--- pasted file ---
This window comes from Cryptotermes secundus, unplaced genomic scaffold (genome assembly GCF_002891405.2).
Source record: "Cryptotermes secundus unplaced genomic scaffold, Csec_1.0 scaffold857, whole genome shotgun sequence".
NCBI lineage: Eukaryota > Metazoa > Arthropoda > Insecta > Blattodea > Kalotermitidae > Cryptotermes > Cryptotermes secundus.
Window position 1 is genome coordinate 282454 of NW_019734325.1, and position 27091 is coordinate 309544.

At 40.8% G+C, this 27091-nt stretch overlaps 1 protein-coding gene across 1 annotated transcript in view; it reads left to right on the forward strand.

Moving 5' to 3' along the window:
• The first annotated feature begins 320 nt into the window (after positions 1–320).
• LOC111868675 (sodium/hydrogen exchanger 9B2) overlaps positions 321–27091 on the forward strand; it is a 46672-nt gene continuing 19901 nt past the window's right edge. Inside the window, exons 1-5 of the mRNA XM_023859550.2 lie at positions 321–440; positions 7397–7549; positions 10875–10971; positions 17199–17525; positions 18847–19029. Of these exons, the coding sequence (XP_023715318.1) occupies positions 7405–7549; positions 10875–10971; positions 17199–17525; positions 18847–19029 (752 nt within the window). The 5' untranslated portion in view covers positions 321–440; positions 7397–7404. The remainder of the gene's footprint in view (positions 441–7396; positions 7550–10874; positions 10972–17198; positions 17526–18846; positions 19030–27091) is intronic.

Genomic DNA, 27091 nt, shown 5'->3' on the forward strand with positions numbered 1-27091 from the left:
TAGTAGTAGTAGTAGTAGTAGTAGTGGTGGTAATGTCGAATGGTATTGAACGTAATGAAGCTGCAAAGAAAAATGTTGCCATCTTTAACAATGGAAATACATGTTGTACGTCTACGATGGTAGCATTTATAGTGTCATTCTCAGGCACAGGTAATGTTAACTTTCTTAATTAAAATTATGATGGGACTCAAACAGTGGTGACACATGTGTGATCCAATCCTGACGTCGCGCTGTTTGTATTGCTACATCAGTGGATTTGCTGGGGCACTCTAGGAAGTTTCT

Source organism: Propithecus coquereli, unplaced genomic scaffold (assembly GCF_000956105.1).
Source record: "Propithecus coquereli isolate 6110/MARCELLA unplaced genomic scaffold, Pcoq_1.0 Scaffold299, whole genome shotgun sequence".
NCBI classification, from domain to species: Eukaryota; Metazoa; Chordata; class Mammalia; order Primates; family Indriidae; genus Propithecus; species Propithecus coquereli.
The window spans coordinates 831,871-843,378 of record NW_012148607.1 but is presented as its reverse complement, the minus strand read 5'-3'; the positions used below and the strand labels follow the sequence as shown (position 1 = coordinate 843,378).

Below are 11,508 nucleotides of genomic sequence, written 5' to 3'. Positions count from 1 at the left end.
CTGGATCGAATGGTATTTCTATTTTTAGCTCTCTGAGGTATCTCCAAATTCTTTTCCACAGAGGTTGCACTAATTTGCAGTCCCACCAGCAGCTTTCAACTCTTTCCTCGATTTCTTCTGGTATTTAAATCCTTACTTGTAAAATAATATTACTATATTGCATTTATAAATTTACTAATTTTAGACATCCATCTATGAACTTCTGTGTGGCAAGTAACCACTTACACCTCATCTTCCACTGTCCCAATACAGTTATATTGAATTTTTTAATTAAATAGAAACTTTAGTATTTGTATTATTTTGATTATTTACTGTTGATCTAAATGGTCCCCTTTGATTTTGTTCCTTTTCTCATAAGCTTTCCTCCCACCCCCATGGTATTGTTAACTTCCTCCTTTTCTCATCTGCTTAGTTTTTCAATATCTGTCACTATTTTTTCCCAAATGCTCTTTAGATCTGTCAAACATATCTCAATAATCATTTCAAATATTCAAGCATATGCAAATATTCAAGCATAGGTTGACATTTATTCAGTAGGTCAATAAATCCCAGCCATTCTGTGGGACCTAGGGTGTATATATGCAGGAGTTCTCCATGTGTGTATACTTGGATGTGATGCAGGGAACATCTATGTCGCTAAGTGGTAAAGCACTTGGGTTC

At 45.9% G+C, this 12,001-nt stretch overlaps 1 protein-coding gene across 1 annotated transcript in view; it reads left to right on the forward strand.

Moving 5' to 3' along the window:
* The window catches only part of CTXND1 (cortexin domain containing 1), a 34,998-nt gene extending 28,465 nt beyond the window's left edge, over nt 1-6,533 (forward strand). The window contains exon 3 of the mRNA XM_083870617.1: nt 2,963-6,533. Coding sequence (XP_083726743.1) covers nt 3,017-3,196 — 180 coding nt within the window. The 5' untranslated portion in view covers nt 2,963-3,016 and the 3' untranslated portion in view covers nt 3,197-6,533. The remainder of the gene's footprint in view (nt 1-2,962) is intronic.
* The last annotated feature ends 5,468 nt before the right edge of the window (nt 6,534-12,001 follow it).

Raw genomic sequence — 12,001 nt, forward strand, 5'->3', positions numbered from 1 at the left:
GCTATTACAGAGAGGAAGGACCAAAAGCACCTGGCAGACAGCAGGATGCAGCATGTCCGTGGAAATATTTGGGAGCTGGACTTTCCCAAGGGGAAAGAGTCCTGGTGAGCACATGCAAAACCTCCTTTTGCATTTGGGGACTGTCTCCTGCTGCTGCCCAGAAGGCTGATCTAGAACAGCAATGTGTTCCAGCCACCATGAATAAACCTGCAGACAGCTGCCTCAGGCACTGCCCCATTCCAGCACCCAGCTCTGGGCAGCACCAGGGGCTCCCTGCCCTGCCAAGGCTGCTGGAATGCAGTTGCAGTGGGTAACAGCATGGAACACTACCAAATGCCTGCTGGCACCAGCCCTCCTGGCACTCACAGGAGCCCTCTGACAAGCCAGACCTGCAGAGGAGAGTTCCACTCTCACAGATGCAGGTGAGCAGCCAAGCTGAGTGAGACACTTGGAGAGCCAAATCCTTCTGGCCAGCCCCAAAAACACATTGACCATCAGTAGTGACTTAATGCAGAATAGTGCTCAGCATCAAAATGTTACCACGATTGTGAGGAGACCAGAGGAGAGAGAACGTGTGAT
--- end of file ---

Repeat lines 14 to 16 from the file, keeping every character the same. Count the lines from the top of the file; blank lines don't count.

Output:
The window spans coordinates 831,871-843,378 of record NW_012148607.1 but is presented as its reverse complement, the minus strand read 5'-3'; the positions used below and the strand labels follow the sequence as shown (position 1 = coordinate 843,378).

Below are 11,508 nucleotides of genomic sequence, written 5' to 3'. Positions count from 1 at the left end.
CTGGATCGAATGGTATTTCTATTTTTAGCTCTCTGAGGTATCTCCAAATTCTTTTCCACAGAGGTTGCACTAATTTGCAGTCCCACCAGCAGCTTTCAACTCTTTCCTCGATTTCTTCTGGTATTTAAATCCTTACTTGTAAAATAATATTACTATATTGCATTTATAAATTTACTAATTTTAGACATCCATCTATGAACTTCTGTGTGGCAAGTAACCACTTACACCTCATCTTCCACTGTCCCAATACAGTTATATTGAATTTTTTAATTAAATAGAAACTTTAGTATTTGTATTATTTTGATTATTTACTGTTGATCTAAATGGTCCCCTTTGATTTTGTTCCTTTTCTCATAAGCTTTCCTCCCACCCCCATGGTATTGTTAACTTCCTCCTTTTCTCATCTGCTTAGTTTTTCAATATCTGTCACTATTTTTTCCCAAATGCTCTTTAGATCTGTCAAACATATCTCAATAATCATTTCAAATATTCAAGCATATGCAAATATTCAAGCATAGGTTGACATTTATTCAGTAGGTCAATAAATCCCAGCCATTCTGTGGGACCTAGGGTGTATATATGCAGGAGTTCTCCATGTGTGTATACTTGGATGTGATGCAGGGAACATCTATGTCGCTAAGTGGTAAAGCACTTGGGTTC